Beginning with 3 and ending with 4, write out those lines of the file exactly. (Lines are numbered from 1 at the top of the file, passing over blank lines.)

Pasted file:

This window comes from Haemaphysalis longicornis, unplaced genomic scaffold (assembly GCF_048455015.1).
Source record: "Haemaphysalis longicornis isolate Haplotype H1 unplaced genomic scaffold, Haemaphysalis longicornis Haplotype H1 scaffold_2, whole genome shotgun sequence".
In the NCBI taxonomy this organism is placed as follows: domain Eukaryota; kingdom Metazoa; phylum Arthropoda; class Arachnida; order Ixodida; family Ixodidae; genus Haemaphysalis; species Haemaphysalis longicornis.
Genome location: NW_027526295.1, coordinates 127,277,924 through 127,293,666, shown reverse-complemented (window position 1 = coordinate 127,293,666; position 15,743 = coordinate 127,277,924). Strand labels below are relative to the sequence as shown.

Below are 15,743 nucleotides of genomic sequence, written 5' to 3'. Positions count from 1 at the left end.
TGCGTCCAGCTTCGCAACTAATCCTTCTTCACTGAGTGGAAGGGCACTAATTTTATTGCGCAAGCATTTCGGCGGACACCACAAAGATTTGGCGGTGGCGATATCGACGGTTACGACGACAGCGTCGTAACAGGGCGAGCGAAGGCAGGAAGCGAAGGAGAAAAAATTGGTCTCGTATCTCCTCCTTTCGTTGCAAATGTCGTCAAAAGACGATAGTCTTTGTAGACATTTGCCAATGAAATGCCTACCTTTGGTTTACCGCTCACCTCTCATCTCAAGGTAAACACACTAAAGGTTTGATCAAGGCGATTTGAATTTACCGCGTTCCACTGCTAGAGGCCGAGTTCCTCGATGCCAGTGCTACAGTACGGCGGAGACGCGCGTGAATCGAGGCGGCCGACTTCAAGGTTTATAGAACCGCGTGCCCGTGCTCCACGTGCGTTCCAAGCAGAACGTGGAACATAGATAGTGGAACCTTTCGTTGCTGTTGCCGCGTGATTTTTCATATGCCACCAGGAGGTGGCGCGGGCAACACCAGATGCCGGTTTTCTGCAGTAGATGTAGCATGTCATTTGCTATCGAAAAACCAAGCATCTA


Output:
In the NCBI taxonomy this organism is placed as follows: domain Eukaryota; kingdom Metazoa; phylum Arthropoda; class Arachnida; order Ixodida; family Ixodidae; genus Haemaphysalis; species Haemaphysalis longicornis.
Genome location: NW_027526295.1, coordinates 127,277,924 through 127,293,666, shown reverse-complemented (window position 1 = coordinate 127,293,666; position 15,743 = coordinate 127,277,924). Strand labels below are relative to the sequence as shown.